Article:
Wednesday, October 29, 2014

Preservation Update: Logan Tabernacle Basement Renovation, Murals Restored in Manti and D.C.

Note: Preservation Updates are a regularly occurring series of posts where I round up recent information on historic LDS buildings and their futures. Depending on the age of the post, there may be newer information available. Click here to see all Preservation Updates.
The Herald Journal is reporting that the Family History Center in the basement of the Logan Tabernacle is being renovated. The renovation includes "new artwork, carpet and paint colors...the entryway will be redesigned, [and] a sitting area and study area will be added, as well as a family room."


For those unfamiliar with the Logan Tabernacle, the main and second floors contain the assembly hall, and are generally well-preserved.

Logan Tabernacle inside

The basement contains the family history center and a baptismal font. When I visited this tabernacle, the basement looked fairly modernized and little, if any, historical elements remaining. The Logan Tabernacle was dedicated in 1891.


Scott Haskins runs a Facebook page covering his restoration of art, which sometimes includes LDS art. Recently, he's reported that he's restored this mural in the Manti Temple (it looks to me like it's in the baptistry, but I can't be certain):

Photo: This week we are involved with an interesting project of plaster layers behind the mural that are delaminating (see photo with directional lighting - or raking light - which highlights the bulging detachments). In this case, the mural was painted on a canvas in 1947 then marouflaged to the wall. So, the process includes protecting the fragile or brittle paint layers with resins and facing layers, then dissecting the plaster layers to release the mural. We are in the process as I write this, projecting to have it off the wall by the end of the week. Then we'll take the removed mural to our lab in Santa Barbara, CA where we will prepare it for reinstallation next April.

 And last month, they worked on the mural "The Final Judgment," which is recognized among most LDS communities. The original is located in the Washington D.C. Temple (and, even though most copies don't show it, the mural shows that temple on the left side).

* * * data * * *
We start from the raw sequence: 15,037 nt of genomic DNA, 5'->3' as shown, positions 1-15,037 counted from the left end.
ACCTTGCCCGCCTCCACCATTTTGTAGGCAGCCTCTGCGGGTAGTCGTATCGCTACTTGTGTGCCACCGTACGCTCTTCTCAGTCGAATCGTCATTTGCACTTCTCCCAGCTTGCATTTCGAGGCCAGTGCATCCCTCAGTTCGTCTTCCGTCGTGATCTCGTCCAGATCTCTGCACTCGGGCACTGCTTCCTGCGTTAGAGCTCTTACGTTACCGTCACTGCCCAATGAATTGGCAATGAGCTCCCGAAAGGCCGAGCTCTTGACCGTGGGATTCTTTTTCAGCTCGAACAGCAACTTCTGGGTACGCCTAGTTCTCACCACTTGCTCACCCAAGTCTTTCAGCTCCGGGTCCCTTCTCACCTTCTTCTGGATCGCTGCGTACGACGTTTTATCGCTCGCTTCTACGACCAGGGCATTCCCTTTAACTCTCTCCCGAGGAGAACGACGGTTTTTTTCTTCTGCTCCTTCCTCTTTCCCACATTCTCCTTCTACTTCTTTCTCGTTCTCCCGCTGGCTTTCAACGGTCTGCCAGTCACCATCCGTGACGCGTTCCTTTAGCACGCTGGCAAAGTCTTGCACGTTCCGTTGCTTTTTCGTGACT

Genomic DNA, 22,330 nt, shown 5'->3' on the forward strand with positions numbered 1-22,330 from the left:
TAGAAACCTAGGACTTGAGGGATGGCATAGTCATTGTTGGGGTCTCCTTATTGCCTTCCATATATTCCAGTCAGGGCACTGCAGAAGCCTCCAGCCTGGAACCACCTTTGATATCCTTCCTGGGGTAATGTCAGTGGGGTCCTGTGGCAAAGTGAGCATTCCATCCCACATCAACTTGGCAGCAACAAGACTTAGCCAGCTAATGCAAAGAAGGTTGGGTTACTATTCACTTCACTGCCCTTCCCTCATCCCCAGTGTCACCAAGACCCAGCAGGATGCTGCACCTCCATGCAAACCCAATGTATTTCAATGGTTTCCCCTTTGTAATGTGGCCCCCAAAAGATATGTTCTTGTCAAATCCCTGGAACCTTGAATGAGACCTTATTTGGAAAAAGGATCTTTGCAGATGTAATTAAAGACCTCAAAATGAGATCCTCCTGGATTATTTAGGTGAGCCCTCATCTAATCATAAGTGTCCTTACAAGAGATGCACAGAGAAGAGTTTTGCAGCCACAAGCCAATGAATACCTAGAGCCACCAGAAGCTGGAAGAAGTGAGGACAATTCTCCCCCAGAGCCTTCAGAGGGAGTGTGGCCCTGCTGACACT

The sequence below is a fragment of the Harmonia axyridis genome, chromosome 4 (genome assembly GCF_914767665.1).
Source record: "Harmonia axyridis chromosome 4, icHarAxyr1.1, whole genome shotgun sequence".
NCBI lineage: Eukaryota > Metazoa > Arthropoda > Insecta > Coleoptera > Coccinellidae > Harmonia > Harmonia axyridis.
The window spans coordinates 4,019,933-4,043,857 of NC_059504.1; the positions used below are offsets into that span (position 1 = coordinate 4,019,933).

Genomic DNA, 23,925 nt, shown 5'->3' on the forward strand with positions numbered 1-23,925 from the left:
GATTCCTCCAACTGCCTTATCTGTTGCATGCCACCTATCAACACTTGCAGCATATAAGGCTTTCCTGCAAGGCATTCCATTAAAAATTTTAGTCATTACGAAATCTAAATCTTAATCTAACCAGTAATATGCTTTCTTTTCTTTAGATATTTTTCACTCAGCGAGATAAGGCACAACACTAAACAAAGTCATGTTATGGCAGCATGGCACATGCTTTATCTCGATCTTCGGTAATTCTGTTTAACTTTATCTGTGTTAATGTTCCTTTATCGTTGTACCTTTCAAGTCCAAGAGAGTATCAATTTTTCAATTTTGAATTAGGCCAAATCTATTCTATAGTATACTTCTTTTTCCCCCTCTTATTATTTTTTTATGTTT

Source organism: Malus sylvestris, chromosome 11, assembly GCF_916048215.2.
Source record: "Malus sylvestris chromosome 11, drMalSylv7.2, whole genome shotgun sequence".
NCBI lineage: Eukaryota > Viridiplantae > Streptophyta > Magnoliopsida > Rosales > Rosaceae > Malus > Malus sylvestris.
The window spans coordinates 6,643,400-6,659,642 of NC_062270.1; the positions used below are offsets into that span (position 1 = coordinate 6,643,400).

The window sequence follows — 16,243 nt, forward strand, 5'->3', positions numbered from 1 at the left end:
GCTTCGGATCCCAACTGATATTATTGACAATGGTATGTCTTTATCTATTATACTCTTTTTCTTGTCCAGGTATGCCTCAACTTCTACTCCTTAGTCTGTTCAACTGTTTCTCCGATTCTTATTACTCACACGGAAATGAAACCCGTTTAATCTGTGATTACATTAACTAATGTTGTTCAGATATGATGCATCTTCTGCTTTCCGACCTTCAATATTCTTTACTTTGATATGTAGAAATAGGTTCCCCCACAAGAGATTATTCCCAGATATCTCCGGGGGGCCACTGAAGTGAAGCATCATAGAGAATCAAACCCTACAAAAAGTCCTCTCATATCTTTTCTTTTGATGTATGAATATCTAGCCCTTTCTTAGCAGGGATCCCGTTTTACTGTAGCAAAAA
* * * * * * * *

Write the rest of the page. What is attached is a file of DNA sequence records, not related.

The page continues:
(Image Source)

He also posted back in February that he was working on the murals in the St. George Temple and that "more extensive work is scheduled for 5 years." If his sources are correct and plans don't change, then we'd know that the Idaho Falls Temple will be renovated from 2015-16, and the St. George Temple will be renovated beginning in 2019 or so. I hope these renovations keep (and restore) original elements.

UPDATE: This news article has a Church representative saying that nothing has been announced about a remodel of the Idaho Falls Temple (apparently speculation is rampant). However, he doesn't deny it either--he just reiterates that nothing has been announced, and that if it were to happen, it would come from the First Presidency. We'll have to see what happens.


This last point isn't related to historic architecture or preservation at all, but I thought it was cool--the Church held some sort of conference regarding the temple under construction in Rome, and in the background you can see what I assume are the designs of the temple interior--which apparently includes a really cool, open-centered spiral staircase.

It will be exciting to see how the Rome Temple turns out when it is completed.

Tuesday, October 28, 2014

Lindon Tithing Office

Built in 1890, the Lindon Tithing Office was recently purchased by Lindon City. The house has undergone changes, and the city is working on restoring it--although it's still trying to raise money to do so. They hope to use it for community meetings and events. See more details here and here.

The south side of the house looked to be in the worst shape. Currently, the building is still vacant--with the exception of a lot of wasps that I think are calling the building home (they were everywhere).

Sunday, October 26, 2014

Malad City Second Ward Chapel: Stained Glass

This is the large window at the back of the chapel (behind the balcony).

 The stairway leading up to the balcony.

The windows lining the main floor of the chapel.

Thursday, October 23, 2014

Lakeview Tithing Office: Brick Detailing

Change in Blog Title; Format

This blog has somewhat evolved from what I'd first imagined when I started it. In order to reflect its content better, I have changed the title from "LDS Pioneer Architecture" to "Historic LDS Architecture & Preservation" (quite a mouthful). I will continue to post as I have been, which include four different groups:

  • Pictures of historic architecture that I've been able to visit
  • "Not Pioneer": pictures of architecture that is recent but still worth posting
  • "Preservation Update": updates on news of the preservation, changing, or razing of important LDS architecture and other related preservation issues with temples, tabernacles, chapels, and the like